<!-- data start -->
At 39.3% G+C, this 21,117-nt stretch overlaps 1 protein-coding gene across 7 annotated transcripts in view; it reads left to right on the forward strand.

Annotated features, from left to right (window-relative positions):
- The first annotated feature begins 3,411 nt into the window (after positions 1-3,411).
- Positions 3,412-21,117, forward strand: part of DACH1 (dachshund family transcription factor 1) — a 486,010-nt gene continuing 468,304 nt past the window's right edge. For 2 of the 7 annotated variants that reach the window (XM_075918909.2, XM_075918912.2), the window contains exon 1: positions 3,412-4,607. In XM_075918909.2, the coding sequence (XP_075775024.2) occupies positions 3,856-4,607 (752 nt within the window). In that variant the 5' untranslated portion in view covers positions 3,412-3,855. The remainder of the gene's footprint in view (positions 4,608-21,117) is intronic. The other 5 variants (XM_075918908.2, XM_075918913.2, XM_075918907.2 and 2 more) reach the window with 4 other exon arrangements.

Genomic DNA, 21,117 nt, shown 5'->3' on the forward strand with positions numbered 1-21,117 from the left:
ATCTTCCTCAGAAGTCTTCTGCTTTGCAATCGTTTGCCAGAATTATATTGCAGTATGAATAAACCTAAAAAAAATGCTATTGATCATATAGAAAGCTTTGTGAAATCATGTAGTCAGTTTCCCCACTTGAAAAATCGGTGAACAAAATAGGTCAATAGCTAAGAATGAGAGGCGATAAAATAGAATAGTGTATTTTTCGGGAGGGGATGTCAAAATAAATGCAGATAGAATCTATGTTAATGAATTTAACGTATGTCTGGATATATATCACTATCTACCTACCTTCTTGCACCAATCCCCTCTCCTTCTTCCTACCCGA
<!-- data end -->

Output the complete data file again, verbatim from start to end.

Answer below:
At 39.3% G+C, this 21,117-nt stretch overlaps 1 protein-coding gene across 7 annotated transcripts in view; it reads left to right on the forward strand.

Annotated features, from left to right (window-relative positions):
- The first annotated feature begins 3,411 nt into the window (after positions 1-3,411).
- Positions 3,412-21,117, forward strand: part of DACH1 (dachshund family transcription factor 1) — a 486,010-nt gene continuing 468,304 nt past the window's right edge. For 2 of the 7 annotated variants that reach the window (XM_075918909.2, XM_075918912.2), the window contains exon 1: positions 3,412-4,607. In XM_075918909.2, the coding sequence (XP_075775024.2) occupies positions 3,856-4,607 (752 nt within the window). In that variant the 5' untranslated portion in view covers positions 3,412-3,855. The remainder of the gene's footprint in view (positions 4,608-21,117) is intronic. The other 5 variants (XM_075918908.2, XM_075918913.2, XM_075918907.2 and 2 more) reach the window with 4 other exon arrangements.

Genomic DNA, 21,117 nt, shown 5'->3' on the forward strand with positions numbered 1-21,117 from the left:
ATCTTCCTCAGAAGTCTTCTGCTTTGCAATCGTTTGCCAGAATTATATTGCAGTATGAATAAACCTAAAAAAAATGCTATTGATCATATAGAAAGCTTTGTGAAATCATGTAGTCAGTTTCCCCACTTGAAAAATCGGTGAACAAAATAGGTCAATAGCTAAGAATGAGAGGCGATAAAATAGAATAGTGTATTTTTCGGGAGGGGATGTCAAAATAAATGCAGATAGAATCTATGTTAATGAATTTAACGTATGTCTGGATATATATCACTATCTACCTACCTTCTTGCACCAATCCCCTCTCCTTCTTCCTACCCGA